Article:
In the scene when we see the young Wonder Woman practicing archery and the line of horses are standing on the ledge, the scene was shot on bluescreen to make it look as it were a ledge.

In the scene when the Amazonian women go to battle with the German soldiers, many rehearsals were performed. Production placed cones in position for rehearsals to mark the horse routes. The dead horse on the beach was a dummy. The beach was checked between takes for cables and debris. The battle itself was only filmed on a small portion of the beach, a green screen was used to cover a lot of the machinery. The battle itself was also shot in increments in many days. Sometimes the soldiers and the Amazonian riders were filmed separately. The boat in the water that’s on fire was created through special effects in post production. The choreographer set up the fight very carefully, designating stunt riders to particular horses, etc. Every move in the scene was rehearsed and constructed prior to filming.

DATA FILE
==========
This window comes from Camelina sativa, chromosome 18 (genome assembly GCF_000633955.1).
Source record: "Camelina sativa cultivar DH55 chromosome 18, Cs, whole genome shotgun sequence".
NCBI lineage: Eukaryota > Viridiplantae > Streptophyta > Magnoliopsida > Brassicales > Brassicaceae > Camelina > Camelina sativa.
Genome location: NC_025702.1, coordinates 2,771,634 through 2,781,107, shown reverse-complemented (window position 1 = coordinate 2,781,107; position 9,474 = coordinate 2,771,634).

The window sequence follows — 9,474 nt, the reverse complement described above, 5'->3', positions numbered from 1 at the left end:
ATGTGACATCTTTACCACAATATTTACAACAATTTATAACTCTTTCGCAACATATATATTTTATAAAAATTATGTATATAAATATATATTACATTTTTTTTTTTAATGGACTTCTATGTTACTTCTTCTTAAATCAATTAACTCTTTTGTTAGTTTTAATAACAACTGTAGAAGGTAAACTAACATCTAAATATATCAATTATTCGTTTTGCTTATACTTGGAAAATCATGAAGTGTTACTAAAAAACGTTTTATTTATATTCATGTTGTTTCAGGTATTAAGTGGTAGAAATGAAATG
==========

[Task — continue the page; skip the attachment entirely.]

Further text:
In the same battles scene when the German soldiers shoot at the women on horseback, all guns were fired a safe distance from the horses. Stunts were gone through in a safety briefing and told not to fire towards the horses or anywhere near them. For rehearsals Tom gave hand signal when he rode over the mark that he was to rear and fall on during filming. The camera on speed rail. When the woman is shot and falls off her horse, the stunt riders and trainers marked the area exactly where the stuntwoman would fall off her horse. Once she fell off, trainers retrieved horse.

When we see the establishing shot of the Ottoman Empire and we see horses standing in front of the castle, all the horses were in good condition, experienced on set and remained calm and well behaved. All the horses were also handled by their trainers or grooms in costume. Additionally when we see the horses in the vicinity of the airstrip in Turkey, trainers rode horses to set, cantering from the entrance to the encampment through the middle of the camp. They were positioned together on their mark in the middle of the encampment. On action the two horses were moved around on the spot by the handlers as if the gunfire is making them unsettled.